Balché, Maya Beer
Up the Hatch?


The steering was smooth, the little Corolla was hugging the curves nicely so the Hensleys decided to buzz right through Colima, stay the night in Lazaro Card##as and have an easy two or three hour drive the next morning along the scenic coast to Acapulco. The plan worked perfectly and they found a quaint and charming small hotel in Acapulco high on a hill with a wonderful view of the famous harbor.

After a relaxing afternoon by the pool, a little siesta, they found a local restaurant, La Paloma, just two blocks down the hill. The big bamboo bar looked inviting so they sat there for a drink before dinner. There was a faint whiff of mesquite smoke drifting in from the cooking area that put the nudge on their saliva glands.

Two bartenders were busy cutting limes and mangos, getting ready for the dinner crowd. The two looked cool and comfortable in their uniforms – both were short, swarthy with dark hair and mustaches.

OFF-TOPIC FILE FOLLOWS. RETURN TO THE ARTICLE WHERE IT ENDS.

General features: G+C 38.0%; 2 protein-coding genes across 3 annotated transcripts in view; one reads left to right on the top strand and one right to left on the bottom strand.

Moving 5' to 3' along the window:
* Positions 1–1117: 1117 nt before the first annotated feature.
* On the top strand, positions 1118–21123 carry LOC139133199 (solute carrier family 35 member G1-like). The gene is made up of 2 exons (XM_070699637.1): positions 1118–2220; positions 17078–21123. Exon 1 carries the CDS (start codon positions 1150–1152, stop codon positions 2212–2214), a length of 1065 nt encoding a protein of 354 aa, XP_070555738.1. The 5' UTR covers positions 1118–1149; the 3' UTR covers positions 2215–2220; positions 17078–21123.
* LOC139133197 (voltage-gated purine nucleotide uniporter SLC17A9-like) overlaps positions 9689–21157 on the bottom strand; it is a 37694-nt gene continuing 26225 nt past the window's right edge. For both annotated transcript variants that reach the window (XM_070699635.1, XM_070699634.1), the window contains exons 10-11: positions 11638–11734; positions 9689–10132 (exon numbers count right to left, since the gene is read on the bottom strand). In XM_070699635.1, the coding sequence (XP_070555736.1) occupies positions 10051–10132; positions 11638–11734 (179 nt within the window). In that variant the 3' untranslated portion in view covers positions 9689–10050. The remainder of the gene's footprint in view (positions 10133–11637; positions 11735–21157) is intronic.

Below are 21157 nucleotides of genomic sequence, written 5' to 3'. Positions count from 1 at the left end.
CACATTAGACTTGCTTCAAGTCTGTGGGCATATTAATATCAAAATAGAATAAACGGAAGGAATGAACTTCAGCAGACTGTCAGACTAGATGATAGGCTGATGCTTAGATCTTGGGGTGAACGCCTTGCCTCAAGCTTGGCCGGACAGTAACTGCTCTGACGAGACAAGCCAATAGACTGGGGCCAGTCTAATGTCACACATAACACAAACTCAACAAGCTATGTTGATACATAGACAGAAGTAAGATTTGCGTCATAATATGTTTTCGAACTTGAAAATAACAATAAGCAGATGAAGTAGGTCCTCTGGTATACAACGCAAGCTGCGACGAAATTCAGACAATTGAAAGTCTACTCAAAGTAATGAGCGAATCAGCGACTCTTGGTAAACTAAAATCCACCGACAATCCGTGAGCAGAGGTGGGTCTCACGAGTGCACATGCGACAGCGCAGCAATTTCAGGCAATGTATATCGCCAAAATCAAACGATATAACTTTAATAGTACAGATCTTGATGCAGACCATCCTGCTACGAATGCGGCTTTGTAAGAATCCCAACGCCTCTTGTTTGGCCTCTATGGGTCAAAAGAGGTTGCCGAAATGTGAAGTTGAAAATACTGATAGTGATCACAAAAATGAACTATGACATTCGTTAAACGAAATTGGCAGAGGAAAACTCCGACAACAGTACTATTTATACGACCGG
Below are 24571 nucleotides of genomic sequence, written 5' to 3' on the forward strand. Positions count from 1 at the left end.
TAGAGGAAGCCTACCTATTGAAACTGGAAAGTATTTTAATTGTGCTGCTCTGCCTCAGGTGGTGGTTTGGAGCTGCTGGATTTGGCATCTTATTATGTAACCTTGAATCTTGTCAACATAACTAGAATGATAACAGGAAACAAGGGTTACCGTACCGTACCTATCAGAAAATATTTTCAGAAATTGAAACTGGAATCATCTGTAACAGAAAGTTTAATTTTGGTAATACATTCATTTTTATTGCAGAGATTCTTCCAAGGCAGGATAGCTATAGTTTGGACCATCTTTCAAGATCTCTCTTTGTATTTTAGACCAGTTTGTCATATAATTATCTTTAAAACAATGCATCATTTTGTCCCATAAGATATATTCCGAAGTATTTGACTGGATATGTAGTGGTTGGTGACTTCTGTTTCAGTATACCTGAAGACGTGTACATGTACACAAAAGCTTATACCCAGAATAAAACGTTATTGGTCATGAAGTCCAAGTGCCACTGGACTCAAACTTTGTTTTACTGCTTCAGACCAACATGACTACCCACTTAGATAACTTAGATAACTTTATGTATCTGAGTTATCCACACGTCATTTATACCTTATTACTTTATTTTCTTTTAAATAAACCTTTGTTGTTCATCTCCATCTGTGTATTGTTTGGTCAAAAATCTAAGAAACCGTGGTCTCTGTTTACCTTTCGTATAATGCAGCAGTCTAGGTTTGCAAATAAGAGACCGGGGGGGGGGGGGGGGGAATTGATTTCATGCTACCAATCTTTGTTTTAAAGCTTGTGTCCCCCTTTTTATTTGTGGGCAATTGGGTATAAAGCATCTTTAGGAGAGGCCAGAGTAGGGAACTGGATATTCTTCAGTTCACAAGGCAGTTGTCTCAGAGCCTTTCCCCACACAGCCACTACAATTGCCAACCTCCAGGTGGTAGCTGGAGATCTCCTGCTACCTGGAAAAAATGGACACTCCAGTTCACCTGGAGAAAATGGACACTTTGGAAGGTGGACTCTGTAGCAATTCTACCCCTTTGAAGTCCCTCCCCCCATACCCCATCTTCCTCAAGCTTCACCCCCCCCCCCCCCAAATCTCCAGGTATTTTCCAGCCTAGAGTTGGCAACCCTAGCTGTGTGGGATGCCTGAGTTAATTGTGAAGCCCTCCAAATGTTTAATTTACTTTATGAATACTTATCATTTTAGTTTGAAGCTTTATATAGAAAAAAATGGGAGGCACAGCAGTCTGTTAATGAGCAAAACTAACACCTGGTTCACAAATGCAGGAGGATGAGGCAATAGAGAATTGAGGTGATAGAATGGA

“Buenes Tardes, what may I get for you?”

“Everybody’s speaking English now. That’s great.” Said Harold.

“I better speak English. I’m from Seattle. Where are you folks from?”

“Tahoe, we’re vacationing. We just drove in today, our first trip to Acapulco.”

“Well, it’s a great city. I know you’ll enjoy it. Our specialty is Mango Daiquiris.”

Harold and Diane both ordered one. As the bartender set the drinks before them Harold said “We broke down in a little town north of here and a nice gringo bartender there told us all about pulque, all about the fermenting, the whole process.”

“Did he tell you about the Maya beer, Balché?”

“No, we just drove down the west coast, from Arizona. What is Balché?”